The EU is scrambling to put together legislation to regulate cryptocurrency in an effort to prevent Russia from evading the recent sanctions levelled against the country in response to its attack on Ukraine.
“There is a broad consensus among Member States that we cannot allow cryptocurrencies to be used to circumvent the financial sanctions against Russia”, said French finance minister Bruno Le Marie during a press conference following an online meeting of the EU’s finance ministers last Wednesday. The details as to how the lawmakers will enforce the measures cannot yet be shared, Le Marie said.
Stephan Berger, the European Parliament’s lead rapporteur on the highly anticipated Markets in Crypto-assets (MiCA) regulation, told Parliament Magazine in an email: “Clarity on the movement of crypto-assets is needed for sanctions to succeed. The European Central Bank (ECB), European Banking Authority and the European Securities and Markets Authority should therefore start building a unified supervisory structure now.”
MiCA had been scheduled to go through a parliamentary vote on 28 February. However, this was postponed due to a misinterpretation of some of the legislation’s clauses; an amendment regarding the environmental impact of “cryptocurrency mining” read as a de facto bitcoin ban, which was not the intended effect. To regain the support of the majority of the Parliament’s groups, the legislation was sent back to the drawing board, according to Berger’s office.
The ECB has added pressure onto MiCA in the wake of the EU’s sanctions on Russia following the war in Ukraine. “There are always criminal ways to try to circumvent a prohibition, which is why it’s so critically important that MiCA is pushed through as quickly as possible, so we have a regulatory framework”, the ECB’s president Christine Lagarde said during a press briefing on 25 February when asked if Russia could use cryptocurrency to avoid EU sanctions.
“It cannot be excluded that Russian oligarchs and individuals see bitcoin and other crypto-assets as a way out [of suffering the blow of sanctions]” Stefan Berger (DE, Christian Democrats)
However, Parliament rapporteur Berger highlighted that the legislation, as it stands, fails to address a key question, namely: “[T]he current question of how financial sanctions are enforced despite crypto-assets is not at the core of the MiCA regulation. Therefore, separate action by the European Commission and its member states, independent of MiCA, is now needed”, he argued.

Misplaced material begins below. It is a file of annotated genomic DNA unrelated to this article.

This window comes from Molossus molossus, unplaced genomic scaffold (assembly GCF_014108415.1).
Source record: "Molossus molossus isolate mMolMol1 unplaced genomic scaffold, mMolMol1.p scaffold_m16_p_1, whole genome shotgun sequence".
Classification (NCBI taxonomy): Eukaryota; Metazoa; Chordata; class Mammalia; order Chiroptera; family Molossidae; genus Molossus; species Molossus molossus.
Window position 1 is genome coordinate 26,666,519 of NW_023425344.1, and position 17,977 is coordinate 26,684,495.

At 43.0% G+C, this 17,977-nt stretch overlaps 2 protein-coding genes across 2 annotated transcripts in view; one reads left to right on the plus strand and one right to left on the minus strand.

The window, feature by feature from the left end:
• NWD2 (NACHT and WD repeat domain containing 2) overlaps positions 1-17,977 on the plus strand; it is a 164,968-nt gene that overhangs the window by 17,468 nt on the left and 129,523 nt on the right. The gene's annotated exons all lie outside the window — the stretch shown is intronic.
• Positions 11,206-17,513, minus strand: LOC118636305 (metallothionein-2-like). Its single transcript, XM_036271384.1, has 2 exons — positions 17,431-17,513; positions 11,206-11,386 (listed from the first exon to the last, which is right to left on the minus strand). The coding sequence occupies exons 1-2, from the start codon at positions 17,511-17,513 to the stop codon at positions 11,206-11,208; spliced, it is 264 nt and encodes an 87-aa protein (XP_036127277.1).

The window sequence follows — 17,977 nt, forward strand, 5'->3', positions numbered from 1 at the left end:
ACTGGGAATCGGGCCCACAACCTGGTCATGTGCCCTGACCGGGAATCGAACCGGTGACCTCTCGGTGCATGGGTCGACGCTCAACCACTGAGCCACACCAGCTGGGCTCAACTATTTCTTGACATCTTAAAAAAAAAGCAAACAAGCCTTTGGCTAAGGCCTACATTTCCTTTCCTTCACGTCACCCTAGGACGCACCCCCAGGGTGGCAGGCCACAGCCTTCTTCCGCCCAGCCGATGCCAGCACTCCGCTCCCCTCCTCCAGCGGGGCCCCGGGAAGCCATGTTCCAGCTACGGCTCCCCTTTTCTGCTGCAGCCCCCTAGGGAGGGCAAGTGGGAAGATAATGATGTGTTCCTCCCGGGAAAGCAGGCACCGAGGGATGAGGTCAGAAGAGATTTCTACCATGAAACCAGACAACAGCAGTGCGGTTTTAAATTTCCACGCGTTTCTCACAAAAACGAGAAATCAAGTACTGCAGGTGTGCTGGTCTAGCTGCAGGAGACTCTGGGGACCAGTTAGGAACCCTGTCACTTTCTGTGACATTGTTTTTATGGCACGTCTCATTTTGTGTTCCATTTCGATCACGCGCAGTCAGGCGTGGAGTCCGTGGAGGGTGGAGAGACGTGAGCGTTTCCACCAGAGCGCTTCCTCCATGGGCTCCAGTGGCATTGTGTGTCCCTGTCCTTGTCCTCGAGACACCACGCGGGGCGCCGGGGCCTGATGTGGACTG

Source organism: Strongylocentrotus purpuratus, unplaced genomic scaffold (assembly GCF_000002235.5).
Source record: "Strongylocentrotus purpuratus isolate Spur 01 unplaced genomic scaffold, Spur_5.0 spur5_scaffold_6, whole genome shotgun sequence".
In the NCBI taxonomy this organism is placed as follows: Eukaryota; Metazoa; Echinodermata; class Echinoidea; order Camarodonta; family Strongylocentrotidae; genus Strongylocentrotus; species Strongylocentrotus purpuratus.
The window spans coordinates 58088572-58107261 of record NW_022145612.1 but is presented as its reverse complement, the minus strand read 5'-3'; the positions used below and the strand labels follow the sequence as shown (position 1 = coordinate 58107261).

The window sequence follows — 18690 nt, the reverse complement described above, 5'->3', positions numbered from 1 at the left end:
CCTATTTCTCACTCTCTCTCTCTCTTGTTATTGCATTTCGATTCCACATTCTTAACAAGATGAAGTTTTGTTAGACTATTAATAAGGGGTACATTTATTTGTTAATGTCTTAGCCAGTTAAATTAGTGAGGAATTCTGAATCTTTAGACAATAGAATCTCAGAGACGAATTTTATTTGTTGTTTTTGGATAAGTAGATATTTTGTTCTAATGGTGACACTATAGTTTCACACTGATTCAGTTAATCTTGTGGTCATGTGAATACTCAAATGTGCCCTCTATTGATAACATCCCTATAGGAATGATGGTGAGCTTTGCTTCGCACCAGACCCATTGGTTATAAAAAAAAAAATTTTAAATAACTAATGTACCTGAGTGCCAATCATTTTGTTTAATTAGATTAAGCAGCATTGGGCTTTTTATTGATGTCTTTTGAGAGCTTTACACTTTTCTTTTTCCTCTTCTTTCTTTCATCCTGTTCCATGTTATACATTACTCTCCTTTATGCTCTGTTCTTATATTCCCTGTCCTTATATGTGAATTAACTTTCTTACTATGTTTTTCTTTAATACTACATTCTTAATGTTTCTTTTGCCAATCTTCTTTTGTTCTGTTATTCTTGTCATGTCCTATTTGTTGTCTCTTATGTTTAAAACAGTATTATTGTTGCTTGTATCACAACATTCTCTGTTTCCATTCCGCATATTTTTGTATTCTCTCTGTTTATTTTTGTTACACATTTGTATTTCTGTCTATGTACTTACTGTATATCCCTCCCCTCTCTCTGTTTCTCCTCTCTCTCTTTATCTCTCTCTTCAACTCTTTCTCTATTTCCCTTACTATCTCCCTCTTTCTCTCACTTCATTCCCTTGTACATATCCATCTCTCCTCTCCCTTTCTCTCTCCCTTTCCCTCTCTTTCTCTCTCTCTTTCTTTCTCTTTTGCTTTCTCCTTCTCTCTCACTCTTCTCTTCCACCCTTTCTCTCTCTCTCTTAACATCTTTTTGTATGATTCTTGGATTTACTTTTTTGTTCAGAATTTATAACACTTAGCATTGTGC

The Russian economy is facing great financial disruption following the EU’s penalising actions over aggression in Ukraine. The value of the Russian rouble against the US dollar fell by over 40 per cent in the last week of February, to a record low of 119 roubles per US dollar. During the press conference on 2 March, French finance minister Le Marie said that lawmakers were able to localise and freeze a significant amount of the assets of Russia’s central bank.
The conference of finance ministers evaluated the sanctions’ effectiveness, and the focus is moved to additional measures to avoid any Russian circumvention. Now, cryptocurrencies are under the spotlight.
According to crypto data firm Kaiko, daily trading volume across tracked cryptocurrency exchanges saw a spike after the Russian invasion into Ukraine. This observed increase has raised suspicions among the finance ministers. “It cannot be excluded that Russian oligarchs and individuals see bitcoin and other crypto-assets as a way out [of suffering the blow of sanctions]”, wrote Berger.
“In the short term, however, many companies in the country lack the necessary expertise and infrastructure to switch completely to crypto-assets,” Berger added.
“The Bank of Russia would need vast amounts of cryptocurrency – around $400bn – to counteract the sanctions that target its foreign reserves" JP Schnapper-Casteras, Senior Fellow at the Atlantic Council’s GeoEconomics Center
In a blog post published on 2 March on the Atlantic Council website, Senior Fellow at the Atlantic Council’s GeoEconomics Center JP Schnapper-Casteras concurred, writing that “the Bank of Russia would need vast amounts of cryptocurrency – around $400bn – to counteract the sanctions that target its foreign reserves. That’s larger than the total market cap of all but two cryptocurrencies and, in case of bitcoin, would require massive purchases which would likely lead to price spikes (making evasion more and more expensive).”
Yet while the EU continues its efforts to work out how to regulate crypto-assets amid the sanctions on Russia, cryptocurrency remains a double-edged sword in the Ukraine war. On the one hand, it is seen as a tool for Russia to evade the harsh economic sanctions it is under. On the other hand, it allows for Ukrainian resistance and international support to come in.
“We observe that bitcoin can also be a support tool for Ukrainian resistance”, Berger wrote in his email to Parliament Magazine. “An NGO from Kyiv recently took in donations of $4m in bitcoin for the purchase of equipment for the Ukrainian military.”
Meanwhile, according blockchain analytics firm Elliptic, just over €50m has been raised in cryptocurrency for the Ukrainian government and NGOs.
"We are in a war that is also being fought through the financial institutions”, explains Berger. “Decisive action by all governmental bodies is needed now.”